Action on plastics was identified as a priority in the 2015 Circular Economy Action Plan, to help European businesses and consumers to use resources in a more sustainable way. The hearing will look into the strategy on plastics in a circular economy (including action on marine litter) proposed by the EC in the context of both the Communication on A European Strategy for Plastics in a Circular Economy (COM(2018) 28 final) and the proposal for a Directive on Port Reception Facilities (COM(2018) 33 final).
As a follow-up to the Consumer Dialogues, "Les Assises des Consommateurs" (the 2018 Consumer Summit) showcased the results of this outreach and offered the opportunity for debate and conclusions.
With a view to taking stock of the Action Plan's implementation, looking at next steps and discussing the goals and practicalities of a European Circular Economy Stakeholder Platform, the EESC and the European Commission co-organised a conference which took place on 9-10 March in Brussels.
The 2030 Agenda for Sustainable Development is approaching its third year in the march towards realizing the 17 Sustainable Development Goals. The High-level Political Forum session this year focused on the theme "Transformation towards sustainable and resilient societies". The European Economic and Social Committee was delighted to partner with several member states this year to co-host side events for knowledge exchange on important aspects that relate to the five environmental SDGs in focus at HLPF 2018.
To address planned obsolescence, protect consumers and boost the transition to a circular economy, in 2013 the European Economic and Social Committee (EESC) called for a total ban on products with built-in defects designed to prematurely end a product's life. It recommended that better information to consumers on the lifespan of products should be established. On the basis of this opinion – the first European text on this topic – the European Parliament voted in July 2017 on a resolution for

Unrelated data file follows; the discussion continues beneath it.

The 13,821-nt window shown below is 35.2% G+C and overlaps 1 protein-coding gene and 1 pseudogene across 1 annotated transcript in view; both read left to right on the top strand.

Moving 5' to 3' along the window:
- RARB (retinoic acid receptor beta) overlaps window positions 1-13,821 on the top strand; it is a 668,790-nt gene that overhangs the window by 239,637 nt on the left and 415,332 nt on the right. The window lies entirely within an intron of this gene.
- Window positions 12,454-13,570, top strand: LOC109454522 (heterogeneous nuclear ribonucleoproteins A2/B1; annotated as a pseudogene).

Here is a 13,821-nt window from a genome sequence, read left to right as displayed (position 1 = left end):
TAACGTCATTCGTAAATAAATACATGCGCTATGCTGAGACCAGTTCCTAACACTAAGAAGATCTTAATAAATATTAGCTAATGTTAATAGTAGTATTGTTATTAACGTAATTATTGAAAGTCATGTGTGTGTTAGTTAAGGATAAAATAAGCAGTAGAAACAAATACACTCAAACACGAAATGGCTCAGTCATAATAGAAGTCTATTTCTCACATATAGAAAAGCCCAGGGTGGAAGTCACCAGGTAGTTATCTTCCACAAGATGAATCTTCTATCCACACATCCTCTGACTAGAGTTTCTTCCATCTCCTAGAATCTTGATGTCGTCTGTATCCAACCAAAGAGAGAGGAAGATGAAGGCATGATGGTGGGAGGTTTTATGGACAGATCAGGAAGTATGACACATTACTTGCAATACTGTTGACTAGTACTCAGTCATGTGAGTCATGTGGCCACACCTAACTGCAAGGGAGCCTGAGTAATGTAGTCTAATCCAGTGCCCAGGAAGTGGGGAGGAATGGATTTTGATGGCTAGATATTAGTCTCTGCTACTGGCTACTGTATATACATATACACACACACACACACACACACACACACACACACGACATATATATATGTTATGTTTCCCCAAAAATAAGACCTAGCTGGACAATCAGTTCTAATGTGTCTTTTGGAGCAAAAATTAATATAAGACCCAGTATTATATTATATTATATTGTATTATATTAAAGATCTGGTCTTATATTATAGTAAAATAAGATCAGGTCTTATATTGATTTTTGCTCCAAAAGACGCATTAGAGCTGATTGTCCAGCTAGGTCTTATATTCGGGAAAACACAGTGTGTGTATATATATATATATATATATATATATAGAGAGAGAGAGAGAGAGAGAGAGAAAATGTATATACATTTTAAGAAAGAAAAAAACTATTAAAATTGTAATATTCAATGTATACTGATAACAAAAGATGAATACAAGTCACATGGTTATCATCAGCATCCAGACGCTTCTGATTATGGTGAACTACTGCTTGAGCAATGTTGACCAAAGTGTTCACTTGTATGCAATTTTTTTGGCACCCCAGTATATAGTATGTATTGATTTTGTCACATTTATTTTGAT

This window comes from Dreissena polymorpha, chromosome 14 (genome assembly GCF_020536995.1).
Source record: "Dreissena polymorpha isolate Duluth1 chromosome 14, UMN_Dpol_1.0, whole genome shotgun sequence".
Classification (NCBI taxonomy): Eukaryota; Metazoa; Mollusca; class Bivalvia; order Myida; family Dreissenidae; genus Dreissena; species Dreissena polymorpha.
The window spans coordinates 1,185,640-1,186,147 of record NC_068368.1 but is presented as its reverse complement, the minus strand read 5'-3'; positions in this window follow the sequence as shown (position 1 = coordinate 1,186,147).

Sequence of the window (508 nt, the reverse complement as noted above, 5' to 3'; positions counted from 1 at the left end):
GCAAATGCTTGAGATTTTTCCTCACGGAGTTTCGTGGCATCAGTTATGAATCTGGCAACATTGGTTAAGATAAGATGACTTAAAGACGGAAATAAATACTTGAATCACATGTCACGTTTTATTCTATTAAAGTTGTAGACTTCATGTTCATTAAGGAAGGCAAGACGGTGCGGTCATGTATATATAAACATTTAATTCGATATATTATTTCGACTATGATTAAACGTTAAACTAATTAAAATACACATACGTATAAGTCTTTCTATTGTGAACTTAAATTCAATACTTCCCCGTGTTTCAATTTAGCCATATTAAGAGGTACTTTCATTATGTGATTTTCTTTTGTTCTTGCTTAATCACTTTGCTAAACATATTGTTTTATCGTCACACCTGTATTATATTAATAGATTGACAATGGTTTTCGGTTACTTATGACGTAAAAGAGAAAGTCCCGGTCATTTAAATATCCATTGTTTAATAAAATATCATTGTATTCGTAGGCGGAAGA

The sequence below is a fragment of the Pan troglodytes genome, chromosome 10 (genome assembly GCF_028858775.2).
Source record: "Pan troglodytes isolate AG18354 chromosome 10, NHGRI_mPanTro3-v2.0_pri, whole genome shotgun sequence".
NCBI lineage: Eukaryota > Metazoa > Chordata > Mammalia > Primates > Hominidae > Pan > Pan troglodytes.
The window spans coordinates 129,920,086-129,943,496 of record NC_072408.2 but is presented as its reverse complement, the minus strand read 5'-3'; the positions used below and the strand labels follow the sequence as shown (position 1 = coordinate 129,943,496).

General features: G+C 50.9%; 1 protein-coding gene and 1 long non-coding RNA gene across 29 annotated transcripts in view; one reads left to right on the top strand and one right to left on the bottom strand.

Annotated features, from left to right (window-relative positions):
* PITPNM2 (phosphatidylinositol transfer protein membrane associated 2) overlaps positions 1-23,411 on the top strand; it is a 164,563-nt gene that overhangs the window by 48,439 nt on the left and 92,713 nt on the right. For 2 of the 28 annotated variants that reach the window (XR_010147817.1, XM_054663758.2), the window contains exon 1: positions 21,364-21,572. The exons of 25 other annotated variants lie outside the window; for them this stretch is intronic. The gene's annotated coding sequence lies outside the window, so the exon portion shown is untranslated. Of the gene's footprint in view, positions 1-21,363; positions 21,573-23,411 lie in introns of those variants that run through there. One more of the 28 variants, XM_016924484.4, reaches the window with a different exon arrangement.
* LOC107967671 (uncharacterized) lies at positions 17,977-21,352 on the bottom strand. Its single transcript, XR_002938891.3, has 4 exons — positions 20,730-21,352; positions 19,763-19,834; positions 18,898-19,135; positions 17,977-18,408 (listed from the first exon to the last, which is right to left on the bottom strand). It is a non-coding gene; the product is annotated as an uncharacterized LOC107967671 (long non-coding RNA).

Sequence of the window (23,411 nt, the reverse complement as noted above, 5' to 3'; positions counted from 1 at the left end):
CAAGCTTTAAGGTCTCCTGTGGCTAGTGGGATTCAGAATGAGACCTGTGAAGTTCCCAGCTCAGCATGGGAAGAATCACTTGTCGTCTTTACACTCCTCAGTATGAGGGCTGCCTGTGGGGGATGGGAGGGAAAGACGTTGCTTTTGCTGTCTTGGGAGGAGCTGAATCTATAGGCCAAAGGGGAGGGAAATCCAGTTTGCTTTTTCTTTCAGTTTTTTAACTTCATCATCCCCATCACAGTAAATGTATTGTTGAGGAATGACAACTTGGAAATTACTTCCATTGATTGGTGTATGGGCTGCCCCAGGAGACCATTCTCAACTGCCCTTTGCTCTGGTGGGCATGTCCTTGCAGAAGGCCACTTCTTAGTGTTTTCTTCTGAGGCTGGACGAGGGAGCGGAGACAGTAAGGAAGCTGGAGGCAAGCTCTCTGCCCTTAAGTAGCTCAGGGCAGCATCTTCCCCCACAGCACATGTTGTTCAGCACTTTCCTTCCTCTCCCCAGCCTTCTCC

a longer lifetime for products: benefits for consumers and companies.
The European Commission and the European Economic and Social Committee will host the 2019 European Circular Economy Stakeholder Conference on March 6 and 7 in Brussels.
Day 1, to be hosted by the Europan Commission, will explore the action plan as a successful framework for the transition, while discussing policies to capitalise on the current global momentum. It will also widen the discussion to consider the circular economy as an enabler to achieve the 2030 Sustainable Development Agenda.
Day 2 will be hosted by the EESC and is being prepared jointly with the Coordination Group members of the European Circular Economy Stakeholder Platform. This day will feature eight different participatory workshops, whose purpose is to share successes and identify new challenges.
The NAT Section will hold a debate on "Circular Economy Strategies and Roadmaps: Cooperation and Inclusion" at its meeting of 23rd May.
This publication presents the European Circular Economy Stakeholder Platform, a joint initiative by the European Commission and the European Economic and Social Committee.
Circular economy strategies have been under development in European cities, regions, and countries in the last few years. In the evolving context of the transition to a circular economy, strategies are valuable endeavours which draw attention to the topic, kickstart initiatives and bring stakeholders together. This publication is the executive summary of the study reviewing existing circular economy strategies across Europe, highlighting the different degrees of inclusiveness in terms of consultation.
The transition to the Circular Economy will impact businesses, workers and consumers in different ways/varying degrees across the economy. The Fast-Moving Consumer Goods (FMCG) sector is crucial for this transition. In 2016, the consumer electronics sector alone produced 44.7 million tonnes of e-waste, with mobile phones accounting for 435 thousand tonnes, and a mere 20% being recycled. This study presents the opportunities and challenges arising from implementing a circular approach, using the mobile phone sector as an example.